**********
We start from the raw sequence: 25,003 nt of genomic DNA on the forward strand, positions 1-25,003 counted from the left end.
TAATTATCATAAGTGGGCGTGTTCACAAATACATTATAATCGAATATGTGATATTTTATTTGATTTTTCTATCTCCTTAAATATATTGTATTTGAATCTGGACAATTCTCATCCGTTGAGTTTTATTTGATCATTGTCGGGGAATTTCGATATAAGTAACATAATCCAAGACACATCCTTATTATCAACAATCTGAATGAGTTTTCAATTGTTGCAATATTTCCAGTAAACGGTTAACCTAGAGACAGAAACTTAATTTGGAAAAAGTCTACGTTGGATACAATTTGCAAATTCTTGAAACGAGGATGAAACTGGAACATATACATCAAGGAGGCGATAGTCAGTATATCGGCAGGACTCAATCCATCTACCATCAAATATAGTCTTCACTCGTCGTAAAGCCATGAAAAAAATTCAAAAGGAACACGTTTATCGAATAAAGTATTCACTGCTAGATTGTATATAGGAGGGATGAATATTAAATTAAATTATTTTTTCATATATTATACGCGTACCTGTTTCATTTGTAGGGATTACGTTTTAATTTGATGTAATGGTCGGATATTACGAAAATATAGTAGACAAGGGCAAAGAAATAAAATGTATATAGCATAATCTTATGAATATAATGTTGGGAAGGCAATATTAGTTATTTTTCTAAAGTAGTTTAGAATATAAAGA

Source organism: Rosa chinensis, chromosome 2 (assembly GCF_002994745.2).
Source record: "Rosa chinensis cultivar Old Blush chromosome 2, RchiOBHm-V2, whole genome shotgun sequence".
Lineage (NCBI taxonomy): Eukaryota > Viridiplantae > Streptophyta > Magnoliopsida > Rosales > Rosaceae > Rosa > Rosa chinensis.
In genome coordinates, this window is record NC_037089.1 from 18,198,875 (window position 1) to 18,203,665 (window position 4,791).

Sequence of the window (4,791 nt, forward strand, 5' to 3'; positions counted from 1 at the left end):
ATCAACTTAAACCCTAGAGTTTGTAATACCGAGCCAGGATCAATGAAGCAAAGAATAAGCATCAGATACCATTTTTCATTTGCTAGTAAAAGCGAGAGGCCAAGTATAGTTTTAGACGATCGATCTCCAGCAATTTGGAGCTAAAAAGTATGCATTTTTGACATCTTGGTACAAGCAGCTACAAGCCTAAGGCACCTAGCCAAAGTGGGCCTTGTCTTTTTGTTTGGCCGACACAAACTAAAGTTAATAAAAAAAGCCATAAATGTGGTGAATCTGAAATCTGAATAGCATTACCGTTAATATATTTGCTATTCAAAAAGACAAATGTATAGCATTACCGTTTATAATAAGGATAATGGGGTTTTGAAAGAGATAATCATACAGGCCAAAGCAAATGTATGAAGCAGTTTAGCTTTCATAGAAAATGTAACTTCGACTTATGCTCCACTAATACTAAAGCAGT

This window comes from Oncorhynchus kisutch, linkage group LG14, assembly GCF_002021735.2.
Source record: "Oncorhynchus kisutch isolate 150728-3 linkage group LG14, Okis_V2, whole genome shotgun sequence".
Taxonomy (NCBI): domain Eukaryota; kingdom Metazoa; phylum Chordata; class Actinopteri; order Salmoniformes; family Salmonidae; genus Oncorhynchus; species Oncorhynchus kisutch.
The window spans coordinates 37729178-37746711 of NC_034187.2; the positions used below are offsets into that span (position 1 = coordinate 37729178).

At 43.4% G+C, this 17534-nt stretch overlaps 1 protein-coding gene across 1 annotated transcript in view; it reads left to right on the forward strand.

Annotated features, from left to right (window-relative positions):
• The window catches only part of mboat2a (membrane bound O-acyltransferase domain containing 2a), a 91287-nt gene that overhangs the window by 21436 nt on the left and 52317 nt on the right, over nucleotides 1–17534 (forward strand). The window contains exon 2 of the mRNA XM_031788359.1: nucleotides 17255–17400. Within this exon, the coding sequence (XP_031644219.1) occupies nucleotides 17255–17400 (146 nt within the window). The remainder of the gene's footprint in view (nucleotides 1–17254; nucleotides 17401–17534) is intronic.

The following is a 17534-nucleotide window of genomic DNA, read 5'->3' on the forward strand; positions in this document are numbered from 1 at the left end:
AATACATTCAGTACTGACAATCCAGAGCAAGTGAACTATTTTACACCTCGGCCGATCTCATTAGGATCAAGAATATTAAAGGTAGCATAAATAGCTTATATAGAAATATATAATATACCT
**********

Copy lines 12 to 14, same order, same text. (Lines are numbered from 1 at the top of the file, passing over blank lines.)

The window spans coordinates 37729178-37746711 of NC_034187.2; the positions used below are offsets into that span (position 1 = coordinate 37729178).

At 43.4% G+C, this 17534-nt stretch overlaps 1 protein-coding gene across 1 annotated transcript in view; it reads left to right on the forward strand.

Annotated features, from left to right (window-relative positions):